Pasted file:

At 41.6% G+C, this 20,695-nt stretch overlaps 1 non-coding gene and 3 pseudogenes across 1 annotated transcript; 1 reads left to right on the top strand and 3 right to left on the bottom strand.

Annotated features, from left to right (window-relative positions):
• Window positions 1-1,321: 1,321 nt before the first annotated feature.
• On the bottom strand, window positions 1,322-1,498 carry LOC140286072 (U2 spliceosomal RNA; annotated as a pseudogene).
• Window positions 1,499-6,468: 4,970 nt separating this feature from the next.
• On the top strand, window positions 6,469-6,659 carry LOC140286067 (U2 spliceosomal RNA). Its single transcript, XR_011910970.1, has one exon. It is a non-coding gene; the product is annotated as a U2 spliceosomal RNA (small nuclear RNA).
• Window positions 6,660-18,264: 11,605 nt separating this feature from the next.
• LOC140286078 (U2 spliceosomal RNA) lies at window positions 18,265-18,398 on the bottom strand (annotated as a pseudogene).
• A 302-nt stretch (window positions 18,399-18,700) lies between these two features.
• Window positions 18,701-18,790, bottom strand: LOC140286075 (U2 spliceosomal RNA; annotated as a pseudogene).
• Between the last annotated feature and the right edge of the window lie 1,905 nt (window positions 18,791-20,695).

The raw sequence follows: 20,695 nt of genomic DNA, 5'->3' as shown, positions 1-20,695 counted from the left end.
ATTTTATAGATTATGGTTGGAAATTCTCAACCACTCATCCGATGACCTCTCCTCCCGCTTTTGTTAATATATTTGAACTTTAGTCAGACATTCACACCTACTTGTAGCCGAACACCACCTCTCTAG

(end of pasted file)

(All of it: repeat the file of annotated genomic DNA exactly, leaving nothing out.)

At 41.6% G+C, this 20,695-nt stretch overlaps 1 non-coding gene and 3 pseudogenes across 1 annotated transcript; 1 reads left to right on the top strand and 3 right to left on the bottom strand.

Annotated features, from left to right (window-relative positions):
• Window positions 1-1,321: 1,321 nt before the first annotated feature.
• On the bottom strand, window positions 1,322-1,498 carry LOC140286072 (U2 spliceosomal RNA; annotated as a pseudogene).
• Window positions 1,499-6,468: 4,970 nt separating this feature from the next.
• On the top strand, window positions 6,469-6,659 carry LOC140286067 (U2 spliceosomal RNA). Its single transcript, XR_011910970.1, has one exon. It is a non-coding gene; the product is annotated as a U2 spliceosomal RNA (small nuclear RNA).
• Window positions 6,660-18,264: 11,605 nt separating this feature from the next.
• LOC140286078 (U2 spliceosomal RNA) lies at window positions 18,265-18,398 on the bottom strand (annotated as a pseudogene).
• A 302-nt stretch (window positions 18,399-18,700) lies between these two features.
• Window positions 18,701-18,790, bottom strand: LOC140286075 (U2 spliceosomal RNA; annotated as a pseudogene).
• Between the last annotated feature and the right edge of the window lie 1,905 nt (window positions 18,791-20,695).

The raw sequence follows: 20,695 nt of genomic DNA, 5'->3' as shown, positions 1-20,695 counted from the left end.
ATTTTATAGATTATGGTTGGAAATTCTCAACCACTCATCCGATGACCTCTCCTCCCGCTTTTGTTAATATATTTGAACTTTAGTCAGACATTCACACCTACTTGTAGCCGAACACCACCTCTCTAG